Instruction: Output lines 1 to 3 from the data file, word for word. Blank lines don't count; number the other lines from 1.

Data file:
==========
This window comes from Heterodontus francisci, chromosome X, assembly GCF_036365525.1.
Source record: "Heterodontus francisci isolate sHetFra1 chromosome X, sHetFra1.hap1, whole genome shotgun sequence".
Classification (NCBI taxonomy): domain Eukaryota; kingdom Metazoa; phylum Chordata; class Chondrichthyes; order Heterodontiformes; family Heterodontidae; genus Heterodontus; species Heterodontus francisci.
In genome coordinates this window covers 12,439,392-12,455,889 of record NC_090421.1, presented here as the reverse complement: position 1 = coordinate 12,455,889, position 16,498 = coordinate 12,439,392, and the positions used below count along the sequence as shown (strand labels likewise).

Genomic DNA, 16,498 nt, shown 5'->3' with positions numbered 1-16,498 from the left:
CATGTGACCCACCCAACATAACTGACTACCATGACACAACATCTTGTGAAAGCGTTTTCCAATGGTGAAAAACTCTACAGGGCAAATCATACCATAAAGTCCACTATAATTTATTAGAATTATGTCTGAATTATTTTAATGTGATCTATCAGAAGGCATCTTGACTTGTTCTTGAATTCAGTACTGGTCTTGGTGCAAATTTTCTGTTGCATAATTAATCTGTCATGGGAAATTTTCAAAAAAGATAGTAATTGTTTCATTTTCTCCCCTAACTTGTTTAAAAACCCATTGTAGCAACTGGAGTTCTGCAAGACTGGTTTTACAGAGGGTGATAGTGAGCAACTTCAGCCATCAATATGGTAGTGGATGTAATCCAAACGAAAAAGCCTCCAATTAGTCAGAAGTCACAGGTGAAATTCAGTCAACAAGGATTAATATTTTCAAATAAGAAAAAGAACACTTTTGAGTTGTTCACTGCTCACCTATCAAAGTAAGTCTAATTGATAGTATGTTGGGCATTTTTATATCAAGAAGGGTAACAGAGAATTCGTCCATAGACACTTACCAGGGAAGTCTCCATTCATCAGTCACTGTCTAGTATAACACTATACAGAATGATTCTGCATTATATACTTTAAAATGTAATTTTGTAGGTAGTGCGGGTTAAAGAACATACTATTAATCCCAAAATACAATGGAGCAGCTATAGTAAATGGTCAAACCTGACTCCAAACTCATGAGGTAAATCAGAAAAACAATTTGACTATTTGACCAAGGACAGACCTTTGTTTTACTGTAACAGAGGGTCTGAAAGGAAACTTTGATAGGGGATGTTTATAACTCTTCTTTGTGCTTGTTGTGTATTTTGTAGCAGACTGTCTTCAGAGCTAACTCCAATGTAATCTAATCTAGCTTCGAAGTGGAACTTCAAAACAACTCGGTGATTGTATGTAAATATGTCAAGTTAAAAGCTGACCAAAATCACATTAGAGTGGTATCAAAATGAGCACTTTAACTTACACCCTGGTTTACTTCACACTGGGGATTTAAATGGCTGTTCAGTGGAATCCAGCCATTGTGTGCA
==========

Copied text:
This window comes from Heterodontus francisci, chromosome X, assembly GCF_036365525.1.
Source record: "Heterodontus francisci isolate sHetFra1 chromosome X, sHetFra1.hap1, whole genome shotgun sequence".
Classification (NCBI taxonomy): domain Eukaryota; kingdom Metazoa; phylum Chordata; class Chondrichthyes; order Heterodontiformes; family Heterodontidae; genus Heterodontus; species Heterodontus francisci.